As someone who used to change careers almost as often as I changed my signature t-shirts, I’ve sought my share of advice about life decisions. At some point, I began giving advice as well.
Advice can be tricky.
Most people begin with their nearest friends and dearest family members. Before you know it, you’re in a serious state of confusion. The ideas you had seem to dissolve as soon as you put them into words.
That adventure you saw as exciting and life-changing? You get a.response like, ‘What are you – nuts?”
Or you express realistic doubt over the odds of success in your next venture. “It’s so competitive,” you say.
Your loved ones brush past your concerns like a broom sweeping away dead leaves.
“You’re wonderful,” they say. “You can do anything.”
It’s true. Just when you most want someone to listen, you realize you need to get beyond the familiar faces of your comfort zone.
Your friends will be kind. They have the best intentions. But unless they’ve been in the game, they’ll have you dunking shots in the other team’s basket.
I went through this myself when I changed careers after 20+ years in academia.
My friends were eager to help. They suggested I consider jobs in Guam, Australia, and Saudi Arabia. (Where would I leave the dog? What would I do when the gig was over? Nobody knew.) They suggested books designed for entry-level professionals.
Here’s what some well-meaning friends have advised their friends:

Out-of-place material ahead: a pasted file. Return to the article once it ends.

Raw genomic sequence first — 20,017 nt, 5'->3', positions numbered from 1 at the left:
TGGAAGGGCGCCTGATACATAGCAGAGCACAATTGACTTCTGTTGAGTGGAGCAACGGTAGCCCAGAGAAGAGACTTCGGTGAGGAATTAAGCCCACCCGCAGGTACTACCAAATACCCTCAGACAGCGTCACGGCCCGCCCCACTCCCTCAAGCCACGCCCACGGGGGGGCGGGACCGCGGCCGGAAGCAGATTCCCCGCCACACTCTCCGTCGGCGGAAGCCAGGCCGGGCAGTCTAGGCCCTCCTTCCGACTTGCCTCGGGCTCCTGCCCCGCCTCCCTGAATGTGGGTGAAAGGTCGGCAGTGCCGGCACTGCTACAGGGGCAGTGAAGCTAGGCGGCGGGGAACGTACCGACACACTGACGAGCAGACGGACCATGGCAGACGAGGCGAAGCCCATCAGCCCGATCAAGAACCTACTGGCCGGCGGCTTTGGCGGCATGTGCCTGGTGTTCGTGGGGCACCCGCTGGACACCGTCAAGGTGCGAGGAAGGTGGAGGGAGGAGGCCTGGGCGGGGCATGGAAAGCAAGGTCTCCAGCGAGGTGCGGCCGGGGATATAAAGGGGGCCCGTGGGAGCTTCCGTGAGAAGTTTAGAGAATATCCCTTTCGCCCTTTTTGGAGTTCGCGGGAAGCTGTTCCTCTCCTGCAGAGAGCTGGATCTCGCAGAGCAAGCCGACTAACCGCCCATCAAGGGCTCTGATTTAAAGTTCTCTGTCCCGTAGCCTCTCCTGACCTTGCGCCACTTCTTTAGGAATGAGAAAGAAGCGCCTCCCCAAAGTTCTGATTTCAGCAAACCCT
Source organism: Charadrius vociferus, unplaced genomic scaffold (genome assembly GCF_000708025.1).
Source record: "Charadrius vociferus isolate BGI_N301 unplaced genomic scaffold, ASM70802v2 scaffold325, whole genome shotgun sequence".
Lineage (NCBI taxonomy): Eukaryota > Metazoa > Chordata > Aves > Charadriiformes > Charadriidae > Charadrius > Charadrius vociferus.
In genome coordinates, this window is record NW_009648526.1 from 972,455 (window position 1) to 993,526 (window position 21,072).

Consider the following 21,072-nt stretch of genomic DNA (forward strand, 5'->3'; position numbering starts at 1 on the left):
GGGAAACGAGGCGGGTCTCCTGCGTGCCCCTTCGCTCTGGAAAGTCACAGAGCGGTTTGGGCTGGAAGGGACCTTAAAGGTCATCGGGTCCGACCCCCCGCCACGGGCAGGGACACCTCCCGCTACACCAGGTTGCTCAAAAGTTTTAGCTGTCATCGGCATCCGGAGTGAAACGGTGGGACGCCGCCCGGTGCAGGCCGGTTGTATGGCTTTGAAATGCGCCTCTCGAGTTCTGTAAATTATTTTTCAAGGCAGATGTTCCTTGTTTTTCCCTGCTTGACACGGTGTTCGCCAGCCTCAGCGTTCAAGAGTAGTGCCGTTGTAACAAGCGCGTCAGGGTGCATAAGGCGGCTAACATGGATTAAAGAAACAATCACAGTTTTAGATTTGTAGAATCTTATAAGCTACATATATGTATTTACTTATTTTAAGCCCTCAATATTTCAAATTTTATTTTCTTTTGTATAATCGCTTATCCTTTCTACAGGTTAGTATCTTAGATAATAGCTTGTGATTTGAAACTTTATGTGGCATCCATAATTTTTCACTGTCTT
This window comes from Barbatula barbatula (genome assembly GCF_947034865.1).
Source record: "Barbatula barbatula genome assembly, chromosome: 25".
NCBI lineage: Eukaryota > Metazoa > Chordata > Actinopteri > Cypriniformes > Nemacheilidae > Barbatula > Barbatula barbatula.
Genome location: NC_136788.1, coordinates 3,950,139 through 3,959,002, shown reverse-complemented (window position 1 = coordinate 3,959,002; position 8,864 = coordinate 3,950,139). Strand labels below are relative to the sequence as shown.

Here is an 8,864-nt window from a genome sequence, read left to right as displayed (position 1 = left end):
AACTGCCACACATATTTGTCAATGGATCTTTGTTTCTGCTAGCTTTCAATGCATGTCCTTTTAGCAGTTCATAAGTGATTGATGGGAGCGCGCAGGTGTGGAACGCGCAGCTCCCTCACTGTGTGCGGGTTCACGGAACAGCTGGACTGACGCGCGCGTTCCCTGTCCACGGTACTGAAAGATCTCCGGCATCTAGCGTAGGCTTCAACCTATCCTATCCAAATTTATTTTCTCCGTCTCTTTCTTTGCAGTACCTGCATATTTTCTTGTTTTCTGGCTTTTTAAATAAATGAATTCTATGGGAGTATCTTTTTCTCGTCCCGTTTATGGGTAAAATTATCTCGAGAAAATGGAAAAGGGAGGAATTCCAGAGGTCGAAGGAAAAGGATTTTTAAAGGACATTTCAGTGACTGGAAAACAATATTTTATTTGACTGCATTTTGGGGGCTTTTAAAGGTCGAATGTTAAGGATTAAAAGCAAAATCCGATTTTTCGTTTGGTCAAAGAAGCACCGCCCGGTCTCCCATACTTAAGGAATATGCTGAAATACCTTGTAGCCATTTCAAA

- “If someone’s not happy in a job, he should talk to his supervisor,” argued a friend I’ll call Herb. He has remained in the same field for thirty-five years without a twinge of regret. He’s never been unhappy so he doesn’t realize that talking to your supervisor is probably be the very worst step you can take.
- “Career choice? Easy! Just think of whatever you’d rather do than eat.” When it comes to Haagen-Dasz mocha fudge with almonds, I’m afraid there’s no contest.
- ‘Want to move? If you’re not happy where you are, you won’t be happy anywhere.” Scientific research says otherwise.
- ‘”Start a business? You need a network.” Actually, you need a mindset and an offer that will be irresistible to a hungry market.
In her book, Working Identity, Herminia Ibarra warns that real job-changers move outside their comfortable, familiar networks.
People who know you have skin in the game. They don’t want you to change.
Your friends, colleagues, bosses, and recruiters will encourage you to stay in the same game, when you may already have moved on — and you’re still learning the new rules.
During a major transition, some of my clients actually move to a different part of the country, where they don’t have to explain their new identities.
Most important — they will be forced to talk to strangers and learn from experts. Often I’m hired as an impartial resource who knows the big picture and the unwritten rules. And hiring an outsider has saved more than one job, friendship and/or personal relationship.
[Adapted from Your 21-Day Extreme Career Makeover.]